As the sun rose on the East Coast an arctic front was evident, passing into the Atlantic. The strong gradient between high and low pressure will propel dense, heavy, and very dry cold air into all of New England over the next 24 hours.
You can see on the graphic below as the arctic front arrived temperatures dropped nearly 10 degrees and will continue their tumble throughout the day. Winds shifting from southwest to northwest was another indicator of the passage of the front.
The peak of this chill will occur early Saturday morning. In Boston there’s no doubt the record low of minus 2 set back in 1896 is going to be shattered. Of interest is just how cold we will go. There is actually an outside chance that Logan Airport reaches 5 below zero by midnight, which would tie the record for today, set in 1881, but it’s a small chance.
Of the top 20 coldest mornings since 1872, only one has occurred this century, and if we see a double-digit subzero reading Saturday that would be the coldest since 1957. It’s likely Logan Airport ends up somewhere between minus 8 and minus 11.
The specific low on Saturday matters more for nature than us. Temperatures at or below minus 10 are cold enough to kill peach blossoms even though they are dormant. This would be the second time since 2016 this has happened and it impacts local farms. These temperatures are hard on birds and other wildlife, but they can hunker down out of the cold; a peach tree can’t move anywhere.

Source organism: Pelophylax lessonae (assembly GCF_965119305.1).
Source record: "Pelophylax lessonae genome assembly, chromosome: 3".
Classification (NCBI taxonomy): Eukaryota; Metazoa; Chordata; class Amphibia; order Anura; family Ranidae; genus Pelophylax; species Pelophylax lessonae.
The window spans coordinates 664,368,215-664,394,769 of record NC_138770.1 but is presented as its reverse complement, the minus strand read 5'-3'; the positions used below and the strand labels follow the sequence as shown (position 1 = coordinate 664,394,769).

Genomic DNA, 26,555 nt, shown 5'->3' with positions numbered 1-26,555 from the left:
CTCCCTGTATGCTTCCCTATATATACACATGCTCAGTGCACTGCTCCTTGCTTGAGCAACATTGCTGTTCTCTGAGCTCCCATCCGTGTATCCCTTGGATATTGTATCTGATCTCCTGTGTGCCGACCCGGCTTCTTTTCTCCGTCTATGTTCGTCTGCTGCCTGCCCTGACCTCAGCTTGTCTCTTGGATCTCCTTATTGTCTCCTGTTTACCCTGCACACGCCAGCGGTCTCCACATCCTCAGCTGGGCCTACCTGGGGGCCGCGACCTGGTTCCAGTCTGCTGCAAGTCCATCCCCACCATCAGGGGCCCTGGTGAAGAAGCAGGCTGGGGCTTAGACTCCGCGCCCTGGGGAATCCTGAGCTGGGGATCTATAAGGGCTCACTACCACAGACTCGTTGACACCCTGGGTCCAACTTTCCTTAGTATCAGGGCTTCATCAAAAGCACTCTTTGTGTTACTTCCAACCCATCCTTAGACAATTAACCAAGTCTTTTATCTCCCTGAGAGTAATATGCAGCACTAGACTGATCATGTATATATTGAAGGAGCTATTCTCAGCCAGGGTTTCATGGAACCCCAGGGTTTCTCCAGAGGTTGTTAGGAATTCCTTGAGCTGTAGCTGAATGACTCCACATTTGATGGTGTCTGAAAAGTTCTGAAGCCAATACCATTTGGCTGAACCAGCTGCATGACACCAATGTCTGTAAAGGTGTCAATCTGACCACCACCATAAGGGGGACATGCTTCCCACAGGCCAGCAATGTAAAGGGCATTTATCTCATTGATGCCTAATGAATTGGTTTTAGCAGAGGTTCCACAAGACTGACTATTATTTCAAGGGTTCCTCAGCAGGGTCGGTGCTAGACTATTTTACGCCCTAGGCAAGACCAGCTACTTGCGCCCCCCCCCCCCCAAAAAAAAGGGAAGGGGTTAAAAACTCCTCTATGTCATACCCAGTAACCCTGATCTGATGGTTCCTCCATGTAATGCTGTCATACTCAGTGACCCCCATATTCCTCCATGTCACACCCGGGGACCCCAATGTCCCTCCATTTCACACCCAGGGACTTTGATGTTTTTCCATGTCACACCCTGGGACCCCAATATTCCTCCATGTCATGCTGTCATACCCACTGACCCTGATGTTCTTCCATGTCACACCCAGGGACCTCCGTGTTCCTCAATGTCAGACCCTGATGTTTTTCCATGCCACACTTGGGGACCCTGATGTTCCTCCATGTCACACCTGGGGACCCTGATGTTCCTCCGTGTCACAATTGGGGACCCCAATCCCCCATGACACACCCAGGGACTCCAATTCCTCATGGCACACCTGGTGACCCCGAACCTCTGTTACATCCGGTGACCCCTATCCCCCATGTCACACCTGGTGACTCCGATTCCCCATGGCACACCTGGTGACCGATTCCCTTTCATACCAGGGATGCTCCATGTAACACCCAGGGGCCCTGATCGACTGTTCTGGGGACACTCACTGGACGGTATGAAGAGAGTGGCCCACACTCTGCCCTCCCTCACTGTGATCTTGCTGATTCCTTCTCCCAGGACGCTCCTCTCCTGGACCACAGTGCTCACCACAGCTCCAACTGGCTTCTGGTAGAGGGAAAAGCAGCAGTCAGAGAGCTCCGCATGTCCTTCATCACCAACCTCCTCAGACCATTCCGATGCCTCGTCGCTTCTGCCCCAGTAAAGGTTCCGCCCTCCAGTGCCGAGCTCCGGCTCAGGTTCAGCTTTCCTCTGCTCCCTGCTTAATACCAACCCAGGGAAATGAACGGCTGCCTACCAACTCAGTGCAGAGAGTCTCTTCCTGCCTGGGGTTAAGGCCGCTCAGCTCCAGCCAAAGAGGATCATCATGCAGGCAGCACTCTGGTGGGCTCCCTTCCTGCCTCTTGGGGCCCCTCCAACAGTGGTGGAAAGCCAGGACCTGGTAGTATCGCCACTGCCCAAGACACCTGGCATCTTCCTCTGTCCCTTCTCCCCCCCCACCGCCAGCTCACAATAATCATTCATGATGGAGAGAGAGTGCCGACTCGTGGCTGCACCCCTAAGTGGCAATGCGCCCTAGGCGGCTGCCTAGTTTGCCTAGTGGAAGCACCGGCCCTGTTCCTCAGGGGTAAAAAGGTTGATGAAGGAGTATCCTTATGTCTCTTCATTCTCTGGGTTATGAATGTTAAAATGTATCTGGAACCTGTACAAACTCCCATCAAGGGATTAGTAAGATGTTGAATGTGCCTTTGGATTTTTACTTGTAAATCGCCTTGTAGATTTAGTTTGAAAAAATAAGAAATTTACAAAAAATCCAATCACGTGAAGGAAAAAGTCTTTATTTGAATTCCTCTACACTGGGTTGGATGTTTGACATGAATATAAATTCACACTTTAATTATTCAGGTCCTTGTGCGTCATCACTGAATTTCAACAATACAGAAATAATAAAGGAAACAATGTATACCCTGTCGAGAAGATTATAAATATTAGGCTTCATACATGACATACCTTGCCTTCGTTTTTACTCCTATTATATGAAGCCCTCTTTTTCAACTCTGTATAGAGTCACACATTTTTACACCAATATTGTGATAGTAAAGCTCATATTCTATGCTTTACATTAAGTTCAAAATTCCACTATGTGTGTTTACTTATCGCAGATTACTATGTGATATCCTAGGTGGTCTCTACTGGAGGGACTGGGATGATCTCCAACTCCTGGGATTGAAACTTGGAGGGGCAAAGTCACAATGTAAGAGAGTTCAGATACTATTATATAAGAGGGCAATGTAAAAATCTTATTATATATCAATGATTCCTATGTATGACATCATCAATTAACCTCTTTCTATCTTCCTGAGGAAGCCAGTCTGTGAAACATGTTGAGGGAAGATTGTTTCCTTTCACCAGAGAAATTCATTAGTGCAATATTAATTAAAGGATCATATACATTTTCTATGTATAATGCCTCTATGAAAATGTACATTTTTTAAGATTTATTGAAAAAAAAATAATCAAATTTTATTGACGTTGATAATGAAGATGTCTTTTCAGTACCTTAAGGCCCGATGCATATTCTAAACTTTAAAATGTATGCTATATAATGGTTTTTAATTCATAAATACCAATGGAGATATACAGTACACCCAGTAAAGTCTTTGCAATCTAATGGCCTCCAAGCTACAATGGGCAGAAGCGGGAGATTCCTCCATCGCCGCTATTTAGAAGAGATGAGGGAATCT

Of course we’ve all heard about the windchill that is going to accompany this arctic air. During the day Friday windchill readings will generally be from 5 to 15 below zero, but as we approach sunset they will drop to between 15 and 35 below.
Because the wind is not constant, neither is the windchill reading. At times when the winds subsides windchill readings rise, only to fall again during the strongest gusts. The numbers you hear and read about are often the extreme, not what is experienced consistently.
The chart above shows the most dangerous windchill readings between 7 p.m. Friday and 7 a.m. Saturday morning; thereafter temperatures will rise. Twenty below zero windchill readings are when we start to see frostbite occur in a short amount of time. If skin is covered, the windchill times are not relevant as they are calculated for bare skin.
Nevertheless, you can still eventually get frostbite even with gloves and hats — it takes much longer, however.
Another interesting aspect of this cold is how fast it departs. If Boston reaches 8 below zero Saturday morning and rises to 44 degrees Sunday afternoon it would be one of, if not the greatest, 30-hour increase in temperature ever recorded at the airport.
After the extreme cold of Friday and Saturday, I don’t see any more arctic air in sight and temperatures will be above average for much of the first half of February.